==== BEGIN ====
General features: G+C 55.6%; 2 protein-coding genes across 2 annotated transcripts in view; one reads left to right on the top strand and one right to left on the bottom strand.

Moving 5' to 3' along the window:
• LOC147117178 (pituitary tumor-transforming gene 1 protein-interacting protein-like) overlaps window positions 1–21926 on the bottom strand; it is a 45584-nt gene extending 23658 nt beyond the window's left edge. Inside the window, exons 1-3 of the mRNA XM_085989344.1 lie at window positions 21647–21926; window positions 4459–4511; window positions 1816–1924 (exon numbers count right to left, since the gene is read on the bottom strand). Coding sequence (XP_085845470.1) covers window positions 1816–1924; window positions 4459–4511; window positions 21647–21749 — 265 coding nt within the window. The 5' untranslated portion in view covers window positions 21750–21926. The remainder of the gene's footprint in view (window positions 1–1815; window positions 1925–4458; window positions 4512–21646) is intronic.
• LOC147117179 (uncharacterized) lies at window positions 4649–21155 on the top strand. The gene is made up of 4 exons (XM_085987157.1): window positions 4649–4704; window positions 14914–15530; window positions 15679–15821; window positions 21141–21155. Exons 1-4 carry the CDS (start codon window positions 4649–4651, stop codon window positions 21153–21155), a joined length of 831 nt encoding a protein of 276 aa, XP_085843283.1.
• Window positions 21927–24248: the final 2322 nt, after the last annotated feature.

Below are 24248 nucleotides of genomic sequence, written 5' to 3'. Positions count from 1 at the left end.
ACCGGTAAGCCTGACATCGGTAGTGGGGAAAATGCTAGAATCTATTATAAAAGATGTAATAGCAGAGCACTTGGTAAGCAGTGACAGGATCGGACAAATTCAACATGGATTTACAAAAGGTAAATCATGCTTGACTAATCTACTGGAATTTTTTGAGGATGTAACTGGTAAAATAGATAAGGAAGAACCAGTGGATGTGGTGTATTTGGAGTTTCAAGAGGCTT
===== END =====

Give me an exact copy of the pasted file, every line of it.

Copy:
General features: G+C 55.6%; 2 protein-coding genes across 2 annotated transcripts in view; one reads left to right on the top strand and one right to left on the bottom strand.

Moving 5' to 3' along the window:
• LOC147117178 (pituitary tumor-transforming gene 1 protein-interacting protein-like) overlaps window positions 1–21926 on the bottom strand; it is a 45584-nt gene extending 23658 nt beyond the window's left edge. Inside the window, exons 1-3 of the mRNA XM_085989344.1 lie at window positions 21647–21926; window positions 4459–4511; window positions 1816–1924 (exon numbers count right to left, since the gene is read on the bottom strand). Coding sequence (XP_085845470.1) covers window positions 1816–1924; window positions 4459–4511; window positions 21647–21749 — 265 coding nt within the window. The 5' untranslated portion in view covers window positions 21750–21926. The remainder of the gene's footprint in view (window positions 1–1815; window positions 1925–4458; window positions 4512–21646) is intronic.
• LOC147117179 (uncharacterized) lies at window positions 4649–21155 on the top strand. The gene is made up of 4 exons (XM_085987157.1): window positions 4649–4704; window positions 14914–15530; window positions 15679–15821; window positions 21141–21155. Exons 1-4 carry the CDS (start codon window positions 4649–4651, stop codon window positions 21153–21155), a joined length of 831 nt encoding a protein of 276 aa, XP_085843283.1.
• Window positions 21927–24248: the final 2322 nt, after the last annotated feature.

Below are 24248 nucleotides of genomic sequence, written 5' to 3'. Positions count from 1 at the left end.
ACCGGTAAGCCTGACATCGGTAGTGGGGAAAATGCTAGAATCTATTATAAAAGATGTAATAGCAGAGCACTTGGTAAGCAGTGACAGGATCGGACAAATTCAACATGGATTTACAAAAGGTAAATCATGCTTGACTAATCTACTGGAATTTTTTGAGGATGTAACTGGTAAAATAGATAAGGAAGAACCAGTGGATGTGGTGTATTTGGAGTTTCAAGAGGCTT